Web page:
The term, “wall of sound,” is a technique used to describe the texture and style of many rock bands. A cacophony of noise, clattering space with chord progressions, kicks, and effects–the technique builds, maintains and persists between pauses. Moments, and lapses in songs are filled creating a “wall.” Multiple guitars play similar chord progressions, overlapping and inviting listeners to bury themselves deep within this bed of noise.
Last night, I listened to Sonic Youth play at The Fillmore in San Francisco, one of many bands known for using the technique. I watched as Thurston Moore repeated chord progressions as Lee Ranaldo took lead vocals, playing notes slightly off time from Moore. This dynamic was repeated with the different combination of Moore, Ranaldo and Kim Gordon. The rare moments of silence between bridges were like gasps for breath before re-submerging.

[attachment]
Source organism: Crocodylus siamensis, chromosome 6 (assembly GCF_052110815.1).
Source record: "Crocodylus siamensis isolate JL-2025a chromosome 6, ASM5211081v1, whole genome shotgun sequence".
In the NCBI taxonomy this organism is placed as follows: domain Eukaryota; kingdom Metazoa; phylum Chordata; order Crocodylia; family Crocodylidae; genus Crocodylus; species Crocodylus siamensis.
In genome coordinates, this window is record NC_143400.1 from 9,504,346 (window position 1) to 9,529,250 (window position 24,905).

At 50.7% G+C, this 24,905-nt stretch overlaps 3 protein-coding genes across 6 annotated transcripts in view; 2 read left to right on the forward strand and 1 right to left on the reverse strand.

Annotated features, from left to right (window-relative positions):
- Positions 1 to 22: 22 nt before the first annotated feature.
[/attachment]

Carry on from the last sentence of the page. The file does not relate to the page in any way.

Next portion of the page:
Sonic Youth: “What We Know“
Phil Spector (pictured above), the homicidal producer, famous for his work with The Ramones and The Ronnettes, is the creator of the “wall of sound.” He has been noted for having up to forty microphones in his recording studio to create his patented sound. “Be My Baby,” by The Ronettes is considered the “quintessential expression” (Wiki) of the technique. A random side note, Phil Spector is famous for pulling a gun on Joey Ramone during a studio session, insisting they continue working on their recording.
The Ronettes: “Be My Baby“
Recently, SFCritic interviewed The Raveonettes to discuss their new album, In and Out of Control. The group, whose name references their influence from The Ronettes and Buddy Holly’s “Rave On,” are a modern day example of the technique in practice. On “Gone Forever,” the track’s beginning distortion dissolves into light guitar strumming, before building into more instrumentation as the vocals enter. After the song lifts off, the noise grows and continues without any pauses.
The Raveonettes: “Gone Forever“
Thanks for reading this thought process.